Henry David Thoreau once said that “Most men lead lives of quiet desperation and go to the grave with the song still in them.” That so isn’t the case with the man known as “ghost” who is the lead character in Dead Man’s Party, the action-packed, thrill-a-minute independent comicbook that is being produced by Jeff Marsick (writer) and Scott Barnett (illustrator). To be sure, Ghost isn’t his given name, but we’d be hard pressed to tell you what it is as — three issues into the four-issue series —we still don’t know, but that is only because Jeff and Scott haven’t told us (and believe you me, we’ve asked…repeatedly). No, it isn’t so much that Ghost doesn’t have a real name, it is that he has dozens of “real” names (hey, according to him, even his aliases have aliases). Ghost, you see, is a hit man; and not just any hit man, he is one of the top cadre of hit men across the world, commanding as much as 250K for each hit.
Life is good for Ghost. Only not so much these days.
The problem of being at the top of your game is that everyone who is under you wants to take you out and take your place; which is precisely what has happened to Ghost. Someone wants him dead, so they arranged to fake evidence indicating that he had Stage 4 incurable cancer. Not wanting to go out a painful and debilitating death, Ghost arranged for a “Dead Man’s Party” that is to say, he set up his own death. He put in place a scenario where he put an open contract on himself that can be taken up by five of his peers, each one of them attempting to punch his ticket first. The first one to do so will gain access to all of his vast wealth, client list, and will not only be able to claim bragging rights for having put down Ghost, but will also be able to add an additional 100K to their own asking price. There’s just one problem.
As stated, Ghost isn’t dying, he was brilliantly set up, and now he is on the run for his life (the Party can’t be called off). So with all the best hit men (and women) in the world out to pick up a big paycheck at his expense, he is attempting to not only stay alive, but discover who set him up, why, and (for good measure) kill the SOB himself. Only the clock is running out and the assassins who are pursuing him are getting closer and closer all the time. Things don’t look so good for Ghost.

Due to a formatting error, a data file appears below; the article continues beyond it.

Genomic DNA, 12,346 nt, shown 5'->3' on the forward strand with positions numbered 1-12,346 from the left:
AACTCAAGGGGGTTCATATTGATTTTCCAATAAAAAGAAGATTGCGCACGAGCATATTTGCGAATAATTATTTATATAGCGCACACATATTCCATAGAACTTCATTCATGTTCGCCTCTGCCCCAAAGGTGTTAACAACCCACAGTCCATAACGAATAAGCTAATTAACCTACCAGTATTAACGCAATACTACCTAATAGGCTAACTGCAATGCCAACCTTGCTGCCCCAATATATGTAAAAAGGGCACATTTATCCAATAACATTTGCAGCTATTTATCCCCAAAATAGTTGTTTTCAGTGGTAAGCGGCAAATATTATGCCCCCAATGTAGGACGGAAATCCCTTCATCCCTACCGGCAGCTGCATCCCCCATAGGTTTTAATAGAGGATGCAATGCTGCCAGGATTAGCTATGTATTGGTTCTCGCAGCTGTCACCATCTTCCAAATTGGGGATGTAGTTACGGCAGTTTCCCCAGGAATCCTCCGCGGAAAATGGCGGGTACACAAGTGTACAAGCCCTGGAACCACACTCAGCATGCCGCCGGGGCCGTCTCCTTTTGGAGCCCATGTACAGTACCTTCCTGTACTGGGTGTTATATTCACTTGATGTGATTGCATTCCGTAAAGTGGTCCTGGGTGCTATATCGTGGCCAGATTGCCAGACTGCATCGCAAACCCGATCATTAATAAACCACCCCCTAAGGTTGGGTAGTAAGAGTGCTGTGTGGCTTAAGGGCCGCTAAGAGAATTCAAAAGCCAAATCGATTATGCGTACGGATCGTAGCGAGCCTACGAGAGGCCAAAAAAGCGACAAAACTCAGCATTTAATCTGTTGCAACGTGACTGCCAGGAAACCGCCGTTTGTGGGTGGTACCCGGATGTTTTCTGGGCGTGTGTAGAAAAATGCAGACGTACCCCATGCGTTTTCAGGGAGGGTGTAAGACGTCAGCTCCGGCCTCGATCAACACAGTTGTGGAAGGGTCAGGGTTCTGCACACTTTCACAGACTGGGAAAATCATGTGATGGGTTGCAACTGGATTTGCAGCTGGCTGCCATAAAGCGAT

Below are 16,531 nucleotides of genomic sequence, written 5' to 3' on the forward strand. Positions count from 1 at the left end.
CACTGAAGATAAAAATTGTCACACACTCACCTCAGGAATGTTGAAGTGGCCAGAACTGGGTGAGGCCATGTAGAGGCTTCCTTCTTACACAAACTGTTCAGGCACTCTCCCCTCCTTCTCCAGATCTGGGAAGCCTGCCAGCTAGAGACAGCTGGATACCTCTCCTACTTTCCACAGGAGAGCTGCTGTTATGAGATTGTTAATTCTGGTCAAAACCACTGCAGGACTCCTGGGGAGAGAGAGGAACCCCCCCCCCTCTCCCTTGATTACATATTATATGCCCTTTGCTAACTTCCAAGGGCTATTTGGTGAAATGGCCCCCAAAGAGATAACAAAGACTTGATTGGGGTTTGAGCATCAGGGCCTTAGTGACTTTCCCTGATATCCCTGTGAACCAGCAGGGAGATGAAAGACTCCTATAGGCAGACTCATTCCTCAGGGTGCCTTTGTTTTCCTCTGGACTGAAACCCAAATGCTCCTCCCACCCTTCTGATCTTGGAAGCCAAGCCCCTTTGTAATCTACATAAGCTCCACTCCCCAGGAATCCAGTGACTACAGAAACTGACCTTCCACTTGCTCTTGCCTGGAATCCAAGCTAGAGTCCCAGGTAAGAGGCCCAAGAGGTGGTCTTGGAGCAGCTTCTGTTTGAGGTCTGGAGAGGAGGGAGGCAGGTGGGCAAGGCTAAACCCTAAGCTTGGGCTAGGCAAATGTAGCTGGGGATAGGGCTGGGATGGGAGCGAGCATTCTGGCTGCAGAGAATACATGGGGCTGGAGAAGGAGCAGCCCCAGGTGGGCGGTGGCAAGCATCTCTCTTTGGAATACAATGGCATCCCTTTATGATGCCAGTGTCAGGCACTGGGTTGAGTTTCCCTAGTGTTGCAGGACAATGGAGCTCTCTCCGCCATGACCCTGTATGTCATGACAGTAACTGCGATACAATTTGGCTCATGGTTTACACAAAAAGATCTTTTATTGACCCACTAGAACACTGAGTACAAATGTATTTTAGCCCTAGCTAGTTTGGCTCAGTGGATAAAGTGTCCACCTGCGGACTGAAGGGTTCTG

Fortunately for us (the audience) things are looking great indeed, for not only has Marsick written a most excellent story, but Barnett has painted a truly excellent comic. In an industry that is full to overflowing with over-muscled men in leather and spandex, big breasted women in barely-there lycra almost, but quite covering up their, ah, assets, shuffling zombies looking to devour our flesh, aliens, robots, wise-cracking anthropomorphic creatures, furies and all the rest, reading Marsick and Barnett’s tale is more akin to watching a high-octane movie unfold in glorious 2D on paper (or, you know, digitally) in front of you. Seriously, this is story is an amazing bit of fiction that not only presents us with a uniquely novel story but believable characters, realistic dialogue, as well as exciting and compelling action sequences. In fact if we had any single complaint about this series is that it doesn’t come out daily.
Given the flat, static nature of comicbooks (not to mention the truly pedestrian art and repetitively uninteresting stories that fill up most of the comics produced these days), it is beyond refreshing to not only actually look forward to reading a comic, but to be entranced, and amazed about how much it can move you to be engaged with the action (yes, action) contained within the pages. Marsick’s script most assuredly delivers that kind of visceral punch while Barnett’s painted art so crisply conveys the on-page action. It is almost as if you are not so much reading a “funnybook” but pursuing a big-budget, Hollywood storyboard. Yes, kids, this is the one comicbook that you hope gets discovered by some Hollywoodland agent and turned into the next Jason Borne series.
Robert J. Sodaro has been reviewing comicbooks for some 30 years. During that time, his reviews and articles have appeared in numerous print publications, as well as on the web. Subscribe to receive regular comicbook articles and reviews.